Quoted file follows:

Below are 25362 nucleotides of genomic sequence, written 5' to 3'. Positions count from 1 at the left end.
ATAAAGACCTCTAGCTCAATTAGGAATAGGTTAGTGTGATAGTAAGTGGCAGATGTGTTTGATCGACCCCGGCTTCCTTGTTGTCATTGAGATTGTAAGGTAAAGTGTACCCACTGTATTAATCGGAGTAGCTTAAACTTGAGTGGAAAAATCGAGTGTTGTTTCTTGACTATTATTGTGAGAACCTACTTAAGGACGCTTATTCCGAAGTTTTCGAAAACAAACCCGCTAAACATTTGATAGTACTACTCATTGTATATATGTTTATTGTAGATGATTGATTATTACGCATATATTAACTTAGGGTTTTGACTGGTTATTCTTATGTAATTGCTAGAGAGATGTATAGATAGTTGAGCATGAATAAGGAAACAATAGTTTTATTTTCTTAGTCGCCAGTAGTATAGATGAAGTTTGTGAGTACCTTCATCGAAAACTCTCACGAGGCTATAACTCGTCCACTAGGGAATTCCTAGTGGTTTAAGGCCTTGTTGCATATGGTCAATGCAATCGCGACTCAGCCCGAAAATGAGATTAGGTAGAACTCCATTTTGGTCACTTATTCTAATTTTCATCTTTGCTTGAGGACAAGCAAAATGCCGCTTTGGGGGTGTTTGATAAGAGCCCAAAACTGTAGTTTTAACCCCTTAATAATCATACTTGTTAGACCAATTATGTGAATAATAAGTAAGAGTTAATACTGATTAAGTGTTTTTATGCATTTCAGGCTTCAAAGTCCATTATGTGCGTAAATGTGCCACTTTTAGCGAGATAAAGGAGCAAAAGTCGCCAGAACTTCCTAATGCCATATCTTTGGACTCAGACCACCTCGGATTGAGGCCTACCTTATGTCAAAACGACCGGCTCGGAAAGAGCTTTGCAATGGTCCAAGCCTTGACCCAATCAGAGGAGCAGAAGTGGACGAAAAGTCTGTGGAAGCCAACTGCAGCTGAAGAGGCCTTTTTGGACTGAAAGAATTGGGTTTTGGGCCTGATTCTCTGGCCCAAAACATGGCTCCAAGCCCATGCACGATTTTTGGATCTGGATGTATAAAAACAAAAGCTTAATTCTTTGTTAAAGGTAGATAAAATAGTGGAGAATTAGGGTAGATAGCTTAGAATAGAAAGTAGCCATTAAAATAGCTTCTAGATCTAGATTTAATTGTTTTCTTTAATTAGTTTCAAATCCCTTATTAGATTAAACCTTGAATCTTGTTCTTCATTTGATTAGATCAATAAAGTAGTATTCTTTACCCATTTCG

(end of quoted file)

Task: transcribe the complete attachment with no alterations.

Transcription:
Below are 25362 nucleotides of genomic sequence, written 5' to 3'. Positions count from 1 at the left end.
ATAAAGACCTCTAGCTCAATTAGGAATAGGTTAGTGTGATAGTAAGTGGCAGATGTGTTTGATCGACCCCGGCTTCCTTGTTGTCATTGAGATTGTAAGGTAAAGTGTACCCACTGTATTAATCGGAGTAGCTTAAACTTGAGTGGAAAAATCGAGTGTTGTTTCTTGACTATTATTGTGAGAACCTACTTAAGGACGCTTATTCCGAAGTTTTCGAAAACAAACCCGCTAAACATTTGATAGTACTACTCATTGTATATATGTTTATTGTAGATGATTGATTATTACGCATATATTAACTTAGGGTTTTGACTGGTTATTCTTATGTAATTGCTAGAGAGATGTATAGATAGTTGAGCATGAATAAGGAAACAATAGTTTTATTTTCTTAGTCGCCAGTAGTATAGATGAAGTTTGTGAGTACCTTCATCGAAAACTCTCACGAGGCTATAACTCGTCCACTAGGGAATTCCTAGTGGTTTAAGGCCTTGTTGCATATGGTCAATGCAATCGCGACTCAGCCCGAAAATGAGATTAGGTAGAACTCCATTTTGGTCACTTATTCTAATTTTCATCTTTGCTTGAGGACAAGCAAAATGCCGCTTTGGGGGTGTTTGATAAGAGCCCAAAACTGTAGTTTTAACCCCTTAATAATCATACTTGTTAGACCAATTATGTGAATAATAAGTAAGAGTTAATACTGATTAAGTGTTTTTATGCATTTCAGGCTTCAAAGTCCATTATGTGCGTAAATGTGCCACTTTTAGCGAGATAAAGGAGCAAAAGTCGCCAGAACTTCCTAATGCCATATCTTTGGACTCAGACCACCTCGGATTGAGGCCTACCTTATGTCAAAACGACCGGCTCGGAAAGAGCTTTGCAATGGTCCAAGCCTTGACCCAATCAGAGGAGCAGAAGTGGACGAAAAGTCTGTGGAAGCCAACTGCAGCTGAAGAGGCCTTTTTGGACTGAAAGAATTGGGTTTTGGGCCTGATTCTCTGGCCCAAAACATGGCTCCAAGCCCATGCACGATTTTTGGATCTGGATGTATAAAAACAAAAGCTTAATTCTTTGTTAAAGGTAGATAAAATAGTGGAGAATTAGGGTAGATAGCTTAGAATAGAAAGTAGCCATTAAAATAGCTTCTAGATCTAGATTTAATTGTTTTCTTTAATTAGTTTCAAATCCCTTATTAGATTAAACCTTGAATCTTGTTCTTCATTTGATTAGATCAATAAAGTAGTATTCTTTACCCATTTCG